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Redundancy - is this legal?(4 Posts)
(I've namechanged for this as this as potentially sensitive)
I have been given notice that I am potentially redundant.
For various reasons, I fully believe the real reason for my redundancy is that I'm a PT working mum - but I will never be able to prove this.
However, when the reasons for redundancy were explained, one reason given was 'During [period of my maternity leave] we did not have a full headcount yet still covered the work needed'. In other words, I went on maternity leave, they didn't replace me (except for a few outsourced projects to a freelancer) and decided they didn't need me any more. They also stated that they started to put the case together for redundancy during the last part of my maternity leave. I have been back at work several months so obviously don't have any protection of still being on mat leave.
Is this legal? I suspect it is, but am beyond belief and feel like I've been penalised for taking time off work.
Yes, deciding that after someone has gone on maternity leave they can "do without" is the same as someone going on extended sick leave and the employer coming to the same conclusions.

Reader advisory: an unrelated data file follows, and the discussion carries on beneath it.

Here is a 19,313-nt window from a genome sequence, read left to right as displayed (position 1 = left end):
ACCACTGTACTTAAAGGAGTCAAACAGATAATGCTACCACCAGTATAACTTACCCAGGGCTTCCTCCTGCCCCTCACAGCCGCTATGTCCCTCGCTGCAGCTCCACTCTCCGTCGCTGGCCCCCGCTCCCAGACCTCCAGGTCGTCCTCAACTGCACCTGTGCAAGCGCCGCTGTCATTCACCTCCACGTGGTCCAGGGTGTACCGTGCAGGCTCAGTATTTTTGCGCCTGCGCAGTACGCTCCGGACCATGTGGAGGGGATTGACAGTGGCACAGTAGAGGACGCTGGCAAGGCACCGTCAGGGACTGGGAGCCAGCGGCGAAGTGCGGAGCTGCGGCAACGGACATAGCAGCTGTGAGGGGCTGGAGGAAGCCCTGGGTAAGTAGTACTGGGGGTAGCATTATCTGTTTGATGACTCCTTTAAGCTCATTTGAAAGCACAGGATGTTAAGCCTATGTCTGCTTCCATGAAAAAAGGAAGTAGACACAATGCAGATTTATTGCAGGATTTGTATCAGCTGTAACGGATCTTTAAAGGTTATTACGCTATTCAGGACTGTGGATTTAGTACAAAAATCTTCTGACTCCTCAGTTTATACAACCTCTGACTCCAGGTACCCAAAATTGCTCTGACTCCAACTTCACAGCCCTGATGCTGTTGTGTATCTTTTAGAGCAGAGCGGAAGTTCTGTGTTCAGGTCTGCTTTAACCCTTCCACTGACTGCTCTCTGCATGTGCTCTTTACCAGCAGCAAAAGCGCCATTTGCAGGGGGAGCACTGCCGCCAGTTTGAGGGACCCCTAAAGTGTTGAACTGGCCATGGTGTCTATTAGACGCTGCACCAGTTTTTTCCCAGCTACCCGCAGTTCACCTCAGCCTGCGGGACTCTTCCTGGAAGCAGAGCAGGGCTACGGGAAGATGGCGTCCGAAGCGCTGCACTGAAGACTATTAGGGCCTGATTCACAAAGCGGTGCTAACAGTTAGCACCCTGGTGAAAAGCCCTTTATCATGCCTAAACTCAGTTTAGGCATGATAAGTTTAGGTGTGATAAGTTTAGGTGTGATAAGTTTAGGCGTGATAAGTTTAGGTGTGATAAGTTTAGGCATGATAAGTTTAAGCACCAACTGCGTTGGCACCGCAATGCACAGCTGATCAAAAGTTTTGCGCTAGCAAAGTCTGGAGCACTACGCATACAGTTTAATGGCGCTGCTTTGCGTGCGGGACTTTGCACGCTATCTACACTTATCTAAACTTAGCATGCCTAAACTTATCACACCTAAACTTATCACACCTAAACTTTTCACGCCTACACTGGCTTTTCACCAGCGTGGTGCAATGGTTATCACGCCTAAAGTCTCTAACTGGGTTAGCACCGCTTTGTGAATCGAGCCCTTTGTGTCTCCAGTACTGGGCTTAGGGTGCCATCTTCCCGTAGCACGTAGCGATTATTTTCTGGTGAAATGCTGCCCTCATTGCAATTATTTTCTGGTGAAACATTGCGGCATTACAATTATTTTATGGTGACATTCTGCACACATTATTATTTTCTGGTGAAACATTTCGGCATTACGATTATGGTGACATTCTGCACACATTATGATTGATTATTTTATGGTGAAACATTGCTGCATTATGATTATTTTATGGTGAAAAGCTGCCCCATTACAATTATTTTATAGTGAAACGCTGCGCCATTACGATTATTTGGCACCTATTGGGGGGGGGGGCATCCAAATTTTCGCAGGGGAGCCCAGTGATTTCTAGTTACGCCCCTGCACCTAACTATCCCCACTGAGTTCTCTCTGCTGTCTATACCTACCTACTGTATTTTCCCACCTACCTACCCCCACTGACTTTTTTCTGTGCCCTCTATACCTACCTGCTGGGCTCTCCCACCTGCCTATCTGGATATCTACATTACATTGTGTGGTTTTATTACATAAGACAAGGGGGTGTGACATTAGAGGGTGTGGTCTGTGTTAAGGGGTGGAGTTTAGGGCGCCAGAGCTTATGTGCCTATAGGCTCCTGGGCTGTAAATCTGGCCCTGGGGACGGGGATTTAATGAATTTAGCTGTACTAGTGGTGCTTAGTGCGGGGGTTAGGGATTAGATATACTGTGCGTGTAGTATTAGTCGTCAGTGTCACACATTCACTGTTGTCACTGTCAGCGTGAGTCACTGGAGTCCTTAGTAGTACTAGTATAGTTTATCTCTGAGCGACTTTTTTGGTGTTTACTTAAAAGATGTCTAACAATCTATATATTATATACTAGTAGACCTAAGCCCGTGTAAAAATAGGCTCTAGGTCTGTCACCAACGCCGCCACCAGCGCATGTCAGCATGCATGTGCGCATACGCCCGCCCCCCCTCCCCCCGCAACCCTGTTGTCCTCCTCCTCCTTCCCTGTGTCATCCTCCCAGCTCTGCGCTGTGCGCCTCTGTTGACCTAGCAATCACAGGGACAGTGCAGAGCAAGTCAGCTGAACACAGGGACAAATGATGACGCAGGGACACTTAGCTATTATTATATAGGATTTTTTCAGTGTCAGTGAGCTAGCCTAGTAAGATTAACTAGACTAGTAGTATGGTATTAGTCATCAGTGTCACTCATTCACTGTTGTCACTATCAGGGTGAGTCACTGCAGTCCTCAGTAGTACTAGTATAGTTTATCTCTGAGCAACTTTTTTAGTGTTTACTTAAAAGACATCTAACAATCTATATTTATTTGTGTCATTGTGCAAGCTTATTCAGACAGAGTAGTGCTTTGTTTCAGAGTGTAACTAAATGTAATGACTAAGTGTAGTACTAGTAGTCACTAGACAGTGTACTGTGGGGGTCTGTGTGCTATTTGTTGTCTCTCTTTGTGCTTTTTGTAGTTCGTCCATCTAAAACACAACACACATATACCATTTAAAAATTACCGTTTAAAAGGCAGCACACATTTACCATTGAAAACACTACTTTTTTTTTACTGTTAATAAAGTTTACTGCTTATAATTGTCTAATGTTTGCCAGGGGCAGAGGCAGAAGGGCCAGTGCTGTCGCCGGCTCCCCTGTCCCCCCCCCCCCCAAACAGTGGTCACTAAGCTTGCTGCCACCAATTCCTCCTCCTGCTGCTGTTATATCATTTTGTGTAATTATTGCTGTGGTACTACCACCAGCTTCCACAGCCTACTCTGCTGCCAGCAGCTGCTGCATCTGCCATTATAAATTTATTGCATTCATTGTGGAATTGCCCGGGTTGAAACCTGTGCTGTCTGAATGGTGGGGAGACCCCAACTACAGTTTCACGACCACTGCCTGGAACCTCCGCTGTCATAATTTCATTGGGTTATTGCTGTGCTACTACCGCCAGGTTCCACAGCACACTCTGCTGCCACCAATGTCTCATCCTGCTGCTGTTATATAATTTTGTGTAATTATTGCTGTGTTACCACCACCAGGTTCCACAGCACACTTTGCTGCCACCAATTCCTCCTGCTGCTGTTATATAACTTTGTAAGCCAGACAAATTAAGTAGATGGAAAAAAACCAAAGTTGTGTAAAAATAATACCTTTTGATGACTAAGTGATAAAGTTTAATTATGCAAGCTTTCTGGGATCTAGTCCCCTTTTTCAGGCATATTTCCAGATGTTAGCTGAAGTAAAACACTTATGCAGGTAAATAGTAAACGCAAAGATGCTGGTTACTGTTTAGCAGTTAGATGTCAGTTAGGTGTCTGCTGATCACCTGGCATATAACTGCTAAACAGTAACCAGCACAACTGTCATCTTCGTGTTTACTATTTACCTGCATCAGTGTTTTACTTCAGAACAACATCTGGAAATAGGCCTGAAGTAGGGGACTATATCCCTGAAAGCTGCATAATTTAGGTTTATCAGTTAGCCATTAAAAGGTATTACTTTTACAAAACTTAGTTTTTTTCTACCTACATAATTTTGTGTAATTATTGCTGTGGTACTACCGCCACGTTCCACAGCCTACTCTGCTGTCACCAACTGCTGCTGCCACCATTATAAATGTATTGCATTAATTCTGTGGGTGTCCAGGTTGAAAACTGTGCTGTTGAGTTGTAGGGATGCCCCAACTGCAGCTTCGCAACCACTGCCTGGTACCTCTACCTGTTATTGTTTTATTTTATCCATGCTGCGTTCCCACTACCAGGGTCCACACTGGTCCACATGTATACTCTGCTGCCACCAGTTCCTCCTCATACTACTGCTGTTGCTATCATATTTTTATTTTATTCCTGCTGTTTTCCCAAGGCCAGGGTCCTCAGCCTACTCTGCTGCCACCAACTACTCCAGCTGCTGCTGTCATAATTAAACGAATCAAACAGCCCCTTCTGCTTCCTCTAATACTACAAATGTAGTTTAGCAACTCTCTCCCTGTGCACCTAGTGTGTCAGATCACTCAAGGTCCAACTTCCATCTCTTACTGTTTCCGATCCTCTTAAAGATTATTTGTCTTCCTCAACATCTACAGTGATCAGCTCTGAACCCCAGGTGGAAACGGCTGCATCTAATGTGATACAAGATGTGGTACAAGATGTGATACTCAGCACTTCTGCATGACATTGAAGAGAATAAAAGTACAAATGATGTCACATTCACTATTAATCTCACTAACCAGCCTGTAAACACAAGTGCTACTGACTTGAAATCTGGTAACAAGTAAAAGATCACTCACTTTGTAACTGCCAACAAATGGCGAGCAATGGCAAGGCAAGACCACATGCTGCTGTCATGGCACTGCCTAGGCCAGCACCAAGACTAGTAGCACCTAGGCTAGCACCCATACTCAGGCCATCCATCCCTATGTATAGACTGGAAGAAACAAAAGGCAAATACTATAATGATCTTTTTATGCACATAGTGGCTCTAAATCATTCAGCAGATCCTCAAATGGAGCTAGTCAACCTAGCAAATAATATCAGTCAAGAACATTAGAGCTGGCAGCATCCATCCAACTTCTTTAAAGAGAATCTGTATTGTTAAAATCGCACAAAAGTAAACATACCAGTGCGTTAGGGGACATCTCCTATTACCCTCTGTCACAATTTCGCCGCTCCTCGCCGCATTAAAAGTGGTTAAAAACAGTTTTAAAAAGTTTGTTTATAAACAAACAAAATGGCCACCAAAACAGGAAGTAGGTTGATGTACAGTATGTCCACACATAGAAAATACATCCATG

If they don't need your post they don't need your post, and that's a legitimate business decision; it doesn't matter that they came to that conclusion as a result of managing without it for several months while you are on maternity leave.
Having said that, obviously although it's fine to realise as a result of your maternity leave that they need a lower headcount, it's not fine to select your post to make that headcount reduction because it was your absence that caused them to notice, if that makes sense?
In other words, if they need less (eg) secretaries, but there are several at the moment, they need to select one from a group rather than select you because you were the one they managed without.
Are you the only one who does what you do? Why is it you that is selected rather than anyone else?
There are 2 of us up for redundancy as we both do the same role, so yes, they are following the correct procedure and in theory either one of us could get the remaining post.
However, in practice it's clear to me that I am the person that will go. For example, they are scoring us on our performance in that role (this structure has been in place for 3 years). My colleague has all 3 of those years of experience, whereas I was on mat leave for 1 year, so have a year's worth less experience than her. One of the criteria is juding our performance on people management - my colleague manages 1 person, I don't manage anyone. I used to manage a team of three but all my line management responsibilities were removed from me when I opted to work part time.
I am sure that their procedures are correct and fairly watertight, but I think that the reality is that I am being penalised for taking maternity leave (twice!) and opting to work part time. And although I'm sure that they can use a business case to argue all of this, it does leave me feeling as though I've been rather stitched up, and leaves a bitter aftertaste.
(Sorry, feeling a bit raw right now!)
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